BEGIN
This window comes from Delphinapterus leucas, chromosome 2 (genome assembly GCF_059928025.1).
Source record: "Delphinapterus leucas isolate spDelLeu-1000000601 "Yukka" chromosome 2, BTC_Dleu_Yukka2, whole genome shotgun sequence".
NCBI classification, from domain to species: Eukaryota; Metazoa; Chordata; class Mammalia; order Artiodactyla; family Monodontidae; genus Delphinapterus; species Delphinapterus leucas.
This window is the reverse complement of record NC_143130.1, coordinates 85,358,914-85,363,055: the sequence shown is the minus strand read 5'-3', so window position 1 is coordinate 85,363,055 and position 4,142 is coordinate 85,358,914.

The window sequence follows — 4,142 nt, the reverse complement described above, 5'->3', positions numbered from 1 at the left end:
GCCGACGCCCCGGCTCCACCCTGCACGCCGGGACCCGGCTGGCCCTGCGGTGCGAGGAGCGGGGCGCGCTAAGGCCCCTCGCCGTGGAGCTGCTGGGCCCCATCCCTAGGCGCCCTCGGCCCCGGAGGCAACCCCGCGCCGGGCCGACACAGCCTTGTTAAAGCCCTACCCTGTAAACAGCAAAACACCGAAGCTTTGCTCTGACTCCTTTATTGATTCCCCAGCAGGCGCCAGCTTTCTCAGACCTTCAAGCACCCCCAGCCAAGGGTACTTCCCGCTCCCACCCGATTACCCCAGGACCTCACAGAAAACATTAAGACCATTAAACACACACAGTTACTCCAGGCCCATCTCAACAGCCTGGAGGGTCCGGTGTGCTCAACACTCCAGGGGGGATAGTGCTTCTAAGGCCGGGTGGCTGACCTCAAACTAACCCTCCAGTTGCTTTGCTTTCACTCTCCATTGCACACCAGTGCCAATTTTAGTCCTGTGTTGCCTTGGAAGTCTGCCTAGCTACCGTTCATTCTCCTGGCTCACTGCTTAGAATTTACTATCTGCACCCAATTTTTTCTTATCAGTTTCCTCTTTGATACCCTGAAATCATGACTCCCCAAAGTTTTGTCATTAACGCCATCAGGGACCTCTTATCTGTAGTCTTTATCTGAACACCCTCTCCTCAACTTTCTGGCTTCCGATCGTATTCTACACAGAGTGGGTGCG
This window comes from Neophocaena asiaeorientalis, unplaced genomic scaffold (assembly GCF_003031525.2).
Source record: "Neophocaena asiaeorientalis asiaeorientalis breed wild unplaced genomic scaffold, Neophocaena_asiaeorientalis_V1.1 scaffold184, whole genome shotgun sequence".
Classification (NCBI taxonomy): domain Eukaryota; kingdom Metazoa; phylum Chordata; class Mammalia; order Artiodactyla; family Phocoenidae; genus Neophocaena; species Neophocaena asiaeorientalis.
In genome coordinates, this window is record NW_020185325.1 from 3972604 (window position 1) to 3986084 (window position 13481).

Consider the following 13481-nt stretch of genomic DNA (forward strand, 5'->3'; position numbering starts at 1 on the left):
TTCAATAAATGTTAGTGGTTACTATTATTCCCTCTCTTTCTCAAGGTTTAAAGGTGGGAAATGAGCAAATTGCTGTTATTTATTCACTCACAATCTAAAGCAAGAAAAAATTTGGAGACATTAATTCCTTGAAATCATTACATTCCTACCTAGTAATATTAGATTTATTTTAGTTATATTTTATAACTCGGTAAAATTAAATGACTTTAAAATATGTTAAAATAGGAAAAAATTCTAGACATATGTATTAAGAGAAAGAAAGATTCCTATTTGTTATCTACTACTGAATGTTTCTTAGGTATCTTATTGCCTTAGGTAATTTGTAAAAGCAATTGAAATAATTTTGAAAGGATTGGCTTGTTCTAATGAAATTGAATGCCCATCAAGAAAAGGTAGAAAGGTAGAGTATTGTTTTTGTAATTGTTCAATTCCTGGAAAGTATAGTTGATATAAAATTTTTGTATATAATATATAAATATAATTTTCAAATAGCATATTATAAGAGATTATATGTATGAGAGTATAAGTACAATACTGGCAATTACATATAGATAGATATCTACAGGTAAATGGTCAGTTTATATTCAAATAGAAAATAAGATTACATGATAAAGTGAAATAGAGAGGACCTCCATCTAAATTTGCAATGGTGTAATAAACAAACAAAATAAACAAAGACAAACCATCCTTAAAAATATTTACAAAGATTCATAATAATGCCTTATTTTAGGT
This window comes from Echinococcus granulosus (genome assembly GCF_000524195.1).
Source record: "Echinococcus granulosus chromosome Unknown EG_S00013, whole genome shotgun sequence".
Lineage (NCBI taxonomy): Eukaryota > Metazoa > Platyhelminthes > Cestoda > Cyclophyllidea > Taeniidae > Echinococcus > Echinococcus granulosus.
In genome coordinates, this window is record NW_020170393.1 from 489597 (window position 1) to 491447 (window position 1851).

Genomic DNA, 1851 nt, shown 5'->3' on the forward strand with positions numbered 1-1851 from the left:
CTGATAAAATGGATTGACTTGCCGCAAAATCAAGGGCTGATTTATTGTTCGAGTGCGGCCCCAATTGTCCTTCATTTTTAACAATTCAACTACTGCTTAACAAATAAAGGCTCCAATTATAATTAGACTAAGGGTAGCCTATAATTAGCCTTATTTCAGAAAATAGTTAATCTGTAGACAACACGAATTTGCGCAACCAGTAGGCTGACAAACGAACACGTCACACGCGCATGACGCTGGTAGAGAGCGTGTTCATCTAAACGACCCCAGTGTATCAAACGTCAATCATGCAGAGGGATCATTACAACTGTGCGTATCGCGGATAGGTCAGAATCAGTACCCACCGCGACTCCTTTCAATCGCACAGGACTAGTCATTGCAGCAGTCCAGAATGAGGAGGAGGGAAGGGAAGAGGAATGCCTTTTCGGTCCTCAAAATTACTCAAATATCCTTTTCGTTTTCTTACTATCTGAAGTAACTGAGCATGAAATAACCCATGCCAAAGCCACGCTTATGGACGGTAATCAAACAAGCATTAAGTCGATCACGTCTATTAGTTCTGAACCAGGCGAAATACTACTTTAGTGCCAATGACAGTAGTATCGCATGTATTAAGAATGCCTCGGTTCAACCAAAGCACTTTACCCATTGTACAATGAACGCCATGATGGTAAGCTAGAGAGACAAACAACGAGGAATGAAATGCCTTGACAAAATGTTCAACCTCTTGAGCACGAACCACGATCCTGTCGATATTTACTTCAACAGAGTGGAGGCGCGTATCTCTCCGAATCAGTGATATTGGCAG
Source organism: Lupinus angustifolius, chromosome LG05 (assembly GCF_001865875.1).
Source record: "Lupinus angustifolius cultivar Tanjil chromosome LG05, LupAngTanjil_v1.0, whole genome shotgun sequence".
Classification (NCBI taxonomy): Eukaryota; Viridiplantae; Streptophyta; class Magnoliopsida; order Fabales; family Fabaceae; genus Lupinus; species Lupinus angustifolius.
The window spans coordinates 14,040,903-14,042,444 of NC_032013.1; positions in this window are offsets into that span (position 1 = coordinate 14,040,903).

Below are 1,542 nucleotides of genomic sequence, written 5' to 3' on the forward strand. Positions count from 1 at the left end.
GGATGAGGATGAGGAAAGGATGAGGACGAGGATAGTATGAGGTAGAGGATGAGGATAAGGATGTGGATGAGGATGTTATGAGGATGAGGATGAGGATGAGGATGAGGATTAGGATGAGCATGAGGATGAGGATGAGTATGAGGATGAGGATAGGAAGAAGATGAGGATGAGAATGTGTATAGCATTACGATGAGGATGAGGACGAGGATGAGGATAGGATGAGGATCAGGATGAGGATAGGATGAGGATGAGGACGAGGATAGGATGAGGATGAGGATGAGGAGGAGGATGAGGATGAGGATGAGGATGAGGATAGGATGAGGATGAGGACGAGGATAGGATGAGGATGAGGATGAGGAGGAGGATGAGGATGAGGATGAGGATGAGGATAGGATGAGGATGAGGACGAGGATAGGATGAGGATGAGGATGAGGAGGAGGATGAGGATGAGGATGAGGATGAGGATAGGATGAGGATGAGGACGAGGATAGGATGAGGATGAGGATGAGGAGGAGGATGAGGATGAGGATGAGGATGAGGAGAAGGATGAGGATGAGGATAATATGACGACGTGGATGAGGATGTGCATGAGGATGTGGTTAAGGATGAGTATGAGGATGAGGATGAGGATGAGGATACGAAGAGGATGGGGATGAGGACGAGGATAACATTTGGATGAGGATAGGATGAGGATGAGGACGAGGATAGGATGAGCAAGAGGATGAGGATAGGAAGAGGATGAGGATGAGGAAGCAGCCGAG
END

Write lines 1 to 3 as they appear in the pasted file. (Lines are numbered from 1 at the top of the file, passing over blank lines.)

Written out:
This window comes from Delphinapterus leucas, chromosome 2 (genome assembly GCF_059928025.1).
Source record: "Delphinapterus leucas isolate spDelLeu-1000000601 "Yukka" chromosome 2, BTC_Dleu_Yukka2, whole genome shotgun sequence".
NCBI classification, from domain to species: Eukaryota; Metazoa; Chordata; class Mammalia; order Artiodactyla; family Monodontidae; genus Delphinapterus; species Delphinapterus leucas.